The legal requirement for transparency was implemented into UK law by section 68 of the Consumer Rights Act 2015 and continues to apply post-Brexit.
SONIA reflects the average rate of interest that banks pay on any given day to borrow cash in Sterling, overnight and on an unsecured basis. When it is used as a reference rate for interest on financial market transactions over a longer period, the interest is generally calculated using a “compounded average” of SONIA during an “observation period” that is a given “lag time” prior to the interest period in question.
Those concepts are more at home in the financial markets than in the world of retail banking and are likely to be overly complex for many borrowers – even reasonably well informed and reasonably observant and circumspect ones.
In the Bankia case, the ECJ said that, in order to be transparent, an interest rate provision would need to be drafted in such a way that an average consumer understood the specific functioning of the method used for calculating the interest rate. Though not impossible, achieving that level of transparency for a rate as complex as SONIA is clearly challenging.
When it comes to transparency, the head of the Financial Conduct Authority (FCA), Andrew Bailey, in a speech last summer questioned the suitability of financial market benchmarks for use in residential mortgage lending and pointed towards the Bank of England Base Rate as having “the advantage of being easily understood by a wide range of borrowers”.
For variable interest rates linked to an external reference rate, the rules of the FCA in its Mortgages and Home Finance: Conduct of Business sourcebook (MCOB) require lenders, before entering into a mortgage contract, to warn consumers about historic fluctuations in the reference rate and to give them the latest available value for the rate. This pre-contractual information must be provided in the form of a European Standardised Information Sheet (ESIS).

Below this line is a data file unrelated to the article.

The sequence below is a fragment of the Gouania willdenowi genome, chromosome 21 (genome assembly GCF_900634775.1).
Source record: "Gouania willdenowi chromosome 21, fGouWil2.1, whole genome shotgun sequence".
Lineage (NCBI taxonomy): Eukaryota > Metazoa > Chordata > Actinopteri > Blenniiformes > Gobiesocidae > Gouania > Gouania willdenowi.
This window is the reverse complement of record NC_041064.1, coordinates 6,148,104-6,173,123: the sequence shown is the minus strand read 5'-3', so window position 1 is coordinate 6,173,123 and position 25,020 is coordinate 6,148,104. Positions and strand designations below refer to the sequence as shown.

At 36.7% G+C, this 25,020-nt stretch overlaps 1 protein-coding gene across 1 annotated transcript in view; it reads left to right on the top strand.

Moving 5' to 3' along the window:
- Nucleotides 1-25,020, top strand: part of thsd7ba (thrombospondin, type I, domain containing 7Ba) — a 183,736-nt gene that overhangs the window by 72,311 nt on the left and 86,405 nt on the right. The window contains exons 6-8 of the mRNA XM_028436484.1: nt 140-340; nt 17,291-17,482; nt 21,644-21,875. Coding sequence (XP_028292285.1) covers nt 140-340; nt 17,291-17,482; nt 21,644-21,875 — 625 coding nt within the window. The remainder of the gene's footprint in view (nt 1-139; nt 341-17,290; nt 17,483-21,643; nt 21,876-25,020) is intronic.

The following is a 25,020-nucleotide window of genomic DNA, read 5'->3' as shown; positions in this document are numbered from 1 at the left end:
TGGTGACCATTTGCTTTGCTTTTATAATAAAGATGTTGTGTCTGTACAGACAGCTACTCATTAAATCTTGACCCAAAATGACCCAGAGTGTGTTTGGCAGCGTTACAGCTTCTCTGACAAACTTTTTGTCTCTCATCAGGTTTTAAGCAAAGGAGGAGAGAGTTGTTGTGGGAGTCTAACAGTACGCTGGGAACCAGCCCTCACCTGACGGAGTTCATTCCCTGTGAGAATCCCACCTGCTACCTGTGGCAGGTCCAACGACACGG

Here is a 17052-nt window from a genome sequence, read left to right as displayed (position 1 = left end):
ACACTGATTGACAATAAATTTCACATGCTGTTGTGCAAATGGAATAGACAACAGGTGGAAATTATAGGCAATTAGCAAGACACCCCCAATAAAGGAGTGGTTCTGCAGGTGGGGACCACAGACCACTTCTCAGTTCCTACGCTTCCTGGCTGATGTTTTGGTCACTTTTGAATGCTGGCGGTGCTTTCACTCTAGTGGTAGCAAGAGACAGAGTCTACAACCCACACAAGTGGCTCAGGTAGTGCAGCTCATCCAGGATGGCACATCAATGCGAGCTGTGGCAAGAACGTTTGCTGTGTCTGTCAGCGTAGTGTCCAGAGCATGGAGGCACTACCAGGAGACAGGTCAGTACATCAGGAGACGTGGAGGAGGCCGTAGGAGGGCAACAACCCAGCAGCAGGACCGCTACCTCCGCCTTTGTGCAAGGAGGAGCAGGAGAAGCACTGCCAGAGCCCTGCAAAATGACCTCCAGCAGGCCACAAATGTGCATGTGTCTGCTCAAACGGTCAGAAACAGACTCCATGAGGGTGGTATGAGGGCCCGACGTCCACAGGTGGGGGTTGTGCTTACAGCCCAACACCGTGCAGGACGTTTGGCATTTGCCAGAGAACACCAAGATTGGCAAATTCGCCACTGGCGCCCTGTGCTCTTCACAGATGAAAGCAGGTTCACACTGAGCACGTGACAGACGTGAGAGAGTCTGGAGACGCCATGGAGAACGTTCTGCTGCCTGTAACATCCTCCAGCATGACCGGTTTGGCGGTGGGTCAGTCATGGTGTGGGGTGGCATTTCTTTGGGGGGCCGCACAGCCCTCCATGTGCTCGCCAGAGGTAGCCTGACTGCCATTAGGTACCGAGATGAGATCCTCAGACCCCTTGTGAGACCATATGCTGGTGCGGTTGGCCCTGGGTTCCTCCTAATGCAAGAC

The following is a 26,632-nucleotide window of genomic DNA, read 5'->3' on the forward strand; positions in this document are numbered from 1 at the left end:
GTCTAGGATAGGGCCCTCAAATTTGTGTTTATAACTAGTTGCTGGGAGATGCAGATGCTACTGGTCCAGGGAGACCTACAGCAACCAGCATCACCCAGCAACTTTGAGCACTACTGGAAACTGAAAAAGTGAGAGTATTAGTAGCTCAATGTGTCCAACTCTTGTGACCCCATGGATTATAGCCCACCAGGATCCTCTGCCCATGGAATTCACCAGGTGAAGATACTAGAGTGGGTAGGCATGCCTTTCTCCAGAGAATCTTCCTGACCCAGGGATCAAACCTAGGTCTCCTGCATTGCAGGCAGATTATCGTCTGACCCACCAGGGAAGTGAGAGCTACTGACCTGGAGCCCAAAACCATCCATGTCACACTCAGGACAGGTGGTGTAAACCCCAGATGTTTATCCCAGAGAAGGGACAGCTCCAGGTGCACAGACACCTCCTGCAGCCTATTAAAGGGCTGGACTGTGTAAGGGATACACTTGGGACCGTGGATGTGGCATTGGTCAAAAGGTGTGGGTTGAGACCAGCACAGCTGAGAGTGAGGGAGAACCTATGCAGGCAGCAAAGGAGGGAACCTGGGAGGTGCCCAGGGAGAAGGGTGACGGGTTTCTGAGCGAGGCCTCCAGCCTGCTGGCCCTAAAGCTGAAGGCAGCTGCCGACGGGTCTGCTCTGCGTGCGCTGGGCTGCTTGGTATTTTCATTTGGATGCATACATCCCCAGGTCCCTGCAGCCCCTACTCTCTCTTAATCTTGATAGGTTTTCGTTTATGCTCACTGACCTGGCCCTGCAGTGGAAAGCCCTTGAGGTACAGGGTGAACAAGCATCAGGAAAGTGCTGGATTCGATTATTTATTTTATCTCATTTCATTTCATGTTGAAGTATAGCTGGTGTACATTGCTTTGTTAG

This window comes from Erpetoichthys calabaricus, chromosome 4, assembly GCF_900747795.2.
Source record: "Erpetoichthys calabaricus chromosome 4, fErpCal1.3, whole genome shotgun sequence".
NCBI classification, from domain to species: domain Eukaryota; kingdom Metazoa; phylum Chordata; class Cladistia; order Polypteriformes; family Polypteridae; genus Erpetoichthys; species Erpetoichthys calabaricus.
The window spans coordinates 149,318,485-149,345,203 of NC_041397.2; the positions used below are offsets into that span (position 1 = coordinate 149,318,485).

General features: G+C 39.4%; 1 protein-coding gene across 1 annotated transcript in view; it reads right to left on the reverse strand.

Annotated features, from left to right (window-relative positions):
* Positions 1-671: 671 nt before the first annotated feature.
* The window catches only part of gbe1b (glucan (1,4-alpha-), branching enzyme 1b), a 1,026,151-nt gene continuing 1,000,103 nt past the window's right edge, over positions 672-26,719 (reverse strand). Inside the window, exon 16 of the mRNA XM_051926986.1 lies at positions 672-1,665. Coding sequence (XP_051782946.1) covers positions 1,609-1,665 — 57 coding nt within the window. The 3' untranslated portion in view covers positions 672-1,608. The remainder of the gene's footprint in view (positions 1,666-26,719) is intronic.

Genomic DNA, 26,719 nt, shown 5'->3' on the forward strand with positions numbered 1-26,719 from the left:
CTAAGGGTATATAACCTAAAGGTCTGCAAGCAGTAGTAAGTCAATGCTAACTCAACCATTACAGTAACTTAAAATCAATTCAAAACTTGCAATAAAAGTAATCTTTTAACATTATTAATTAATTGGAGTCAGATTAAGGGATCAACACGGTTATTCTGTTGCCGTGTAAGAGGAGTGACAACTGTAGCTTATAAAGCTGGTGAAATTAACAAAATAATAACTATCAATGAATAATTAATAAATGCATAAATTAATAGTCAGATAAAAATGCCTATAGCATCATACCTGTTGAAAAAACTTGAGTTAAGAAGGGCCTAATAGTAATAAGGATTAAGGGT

Those ESIS disclosures would help a prospective borrower evaluate the financial consequences of their interest obligations being linked to SONIA, but would not necessarily help the borrower to understand how SONIA functions.
The protection under the Unfair Contract Terms Directive does not apply to written terms in consumer contracts that reflect mandatory statutory or regulatory provisions. In other words, if a contract term has to be included in order to comply with national legislation or the rules of a regulator, then that term is outside the scope of the Directive and is not subject to the transparency requirement.
In the Bankia case, the ECJ was asked to consider whether the interest rate provision in the mortgage loan agreement was outside the scope of the Directive on the basis that it provided for the interest rate to be linked to IRHP – an official reference index provided for by Spanish legislation that may be applied by banking institutions to mortgage loans.
The ECJ determined that an interest rate provision is only outside the scope of the Directive if there is a mandatory requirement under national law or regulation for the relevant index or rate to be used, or if national law or regulation provides for the relevant index or rate to apply by default if a borrower and lender do not agree other arrangements in a mortgage loan agreement.
For lenders considering SONIA-linked mortgage products, the judgment clarifies that a contract term in a mortgage loan agreement that provides for a variable interest rate to be linked to an external reference rate will still be subject to the transparency requirement, even if the reference rate has been recommended by a regulatory authority as a successor to LIBOR. It is only where the use of the rate is mandated by statute or becomes the subject of a binding regulation that the transparency requirement does not apply.
Public statements by UK regulatory authorities to date do not suggest that there will be any mandatory statutory or regulatory provisions requiring the use of SONIA or another reference rate as a replacement for LIBOR-linked mortgage loans, so it will be important for mortgage lenders to ensure interest rate provisions for any new products are drafted with the transparency requirement in mind.